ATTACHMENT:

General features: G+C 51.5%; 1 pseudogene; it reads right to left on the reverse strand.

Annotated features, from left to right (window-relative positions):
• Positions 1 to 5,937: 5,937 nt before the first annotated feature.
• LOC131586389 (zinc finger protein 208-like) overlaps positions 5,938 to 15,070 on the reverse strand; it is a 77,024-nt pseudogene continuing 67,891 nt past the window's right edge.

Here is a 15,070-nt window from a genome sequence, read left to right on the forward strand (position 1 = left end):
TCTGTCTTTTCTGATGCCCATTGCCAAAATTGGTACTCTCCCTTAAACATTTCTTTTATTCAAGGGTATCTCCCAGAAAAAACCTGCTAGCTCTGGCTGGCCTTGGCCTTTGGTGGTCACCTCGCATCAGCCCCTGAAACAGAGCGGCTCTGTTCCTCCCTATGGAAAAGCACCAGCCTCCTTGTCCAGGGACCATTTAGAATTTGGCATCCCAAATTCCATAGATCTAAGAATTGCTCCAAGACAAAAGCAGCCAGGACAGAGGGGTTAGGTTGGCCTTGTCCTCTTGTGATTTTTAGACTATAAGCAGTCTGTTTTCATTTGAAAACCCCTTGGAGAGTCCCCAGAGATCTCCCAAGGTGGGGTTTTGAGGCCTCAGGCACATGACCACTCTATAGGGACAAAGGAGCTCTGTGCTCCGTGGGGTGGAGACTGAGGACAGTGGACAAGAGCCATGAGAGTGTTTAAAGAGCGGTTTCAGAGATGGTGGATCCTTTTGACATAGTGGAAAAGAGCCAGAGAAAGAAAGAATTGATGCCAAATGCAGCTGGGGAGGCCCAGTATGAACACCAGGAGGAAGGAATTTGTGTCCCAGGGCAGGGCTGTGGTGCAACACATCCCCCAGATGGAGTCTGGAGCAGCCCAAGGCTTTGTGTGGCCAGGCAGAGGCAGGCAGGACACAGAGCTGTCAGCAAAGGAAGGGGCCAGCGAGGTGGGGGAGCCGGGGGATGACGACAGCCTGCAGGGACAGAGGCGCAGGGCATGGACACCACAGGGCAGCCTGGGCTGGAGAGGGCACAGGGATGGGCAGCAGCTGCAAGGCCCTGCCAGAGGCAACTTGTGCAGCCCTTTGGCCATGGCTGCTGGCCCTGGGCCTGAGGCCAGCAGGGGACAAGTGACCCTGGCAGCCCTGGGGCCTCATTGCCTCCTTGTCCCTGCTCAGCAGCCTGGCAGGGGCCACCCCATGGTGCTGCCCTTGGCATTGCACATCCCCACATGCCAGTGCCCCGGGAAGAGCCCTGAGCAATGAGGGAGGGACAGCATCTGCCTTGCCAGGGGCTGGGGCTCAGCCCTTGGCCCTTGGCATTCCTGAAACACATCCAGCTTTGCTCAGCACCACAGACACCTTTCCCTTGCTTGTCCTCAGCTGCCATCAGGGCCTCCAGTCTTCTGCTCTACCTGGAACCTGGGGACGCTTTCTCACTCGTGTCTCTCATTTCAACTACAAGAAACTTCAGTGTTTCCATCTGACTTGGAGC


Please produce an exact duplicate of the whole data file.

General features: G+C 51.5%; 1 pseudogene; it reads right to left on the reverse strand.

Annotated features, from left to right (window-relative positions):
• Positions 1 to 5,937: 5,937 nt before the first annotated feature.
• LOC131586389 (zinc finger protein 208-like) overlaps positions 5,938 to 15,070 on the reverse strand; it is a 77,024-nt pseudogene continuing 67,891 nt past the window's right edge.

Here is a 15,070-nt window from a genome sequence, read left to right on the forward strand (position 1 = left end):
TCTGTCTTTTCTGATGCCCATTGCCAAAATTGGTACTCTCCCTTAAACATTTCTTTTATTCAAGGGTATCTCCCAGAAAAAACCTGCTAGCTCTGGCTGGCCTTGGCCTTTGGTGGTCACCTCGCATCAGCCCCTGAAACAGAGCGGCTCTGTTCCTCCCTATGGAAAAGCACCAGCCTCCTTGTCCAGGGACCATTTAGAATTTGGCATCCCAAATTCCATAGATCTAAGAATTGCTCCAAGACAAAAGCAGCCAGGACAGAGGGGTTAGGTTGGCCTTGTCCTCTTGTGATTTTTAGACTATAAGCAGTCTGTTTTCATTTGAAAACCCCTTGGAGAGTCCCCAGAGATCTCCCAAGGTGGGGTTTTGAGGCCTCAGGCACATGACCACTCTATAGGGACAAAGGAGCTCTGTGCTCCGTGGGGTGGAGACTGAGGACAGTGGACAAGAGCCATGAGAGTGTTTAAAGAGCGGTTTCAGAGATGGTGGATCCTTTTGACATAGTGGAAAAGAGCCAGAGAAAGAAAGAATTGATGCCAAATGCAGCTGGGGAGGCCCAGTATGAACACCAGGAGGAAGGAATTTGTGTCCCAGGGCAGGGCTGTGGTGCAACACATCCCCCAGATGGAGTCTGGAGCAGCCCAAGGCTTTGTGTGGCCAGGCAGAGGCAGGCAGGACACAGAGCTGTCAGCAAAGGAAGGGGCCAGCGAGGTGGGGGAGCCGGGGGATGACGACAGCCTGCAGGGACAGAGGCGCAGGGCATGGACACCACAGGGCAGCCTGGGCTGGAGAGGGCACAGGGATGGGCAGCAGCTGCAAGGCCCTGCCAGAGGCAACTTGTGCAGCCCTTTGGCCATGGCTGCTGGCCCTGGGCCTGAGGCCAGCAGGGGACAAGTGACCCTGGCAGCCCTGGGGCCTCATTGCCTCCTTGTCCCTGCTCAGCAGCCTGGCAGGGGCCACCCCATGGTGCTGCCCTTGGCATTGCACATCCCCACATGCCAGTGCCCCGGGAAGAGCCCTGAGCAATGAGGGAGGGACAGCATCTGCCTTGCCAGGGGCTGGGGCTCAGCCCTTGGCCCTTGGCATTCCTGAAACACATCCAGCTTTGCTCAGCACCACAGACACCTTTCCCTTGCTTGTCCTCAGCTGCCATCAGGGCCTCCAGTCTTCTGCTCTACCTGGAACCTGGGGACGCTTTCTCACTCGTGTCTCTCATTTCAACTACAAGAAACTTCAGTGTTTCCATCTGACTTGGAGC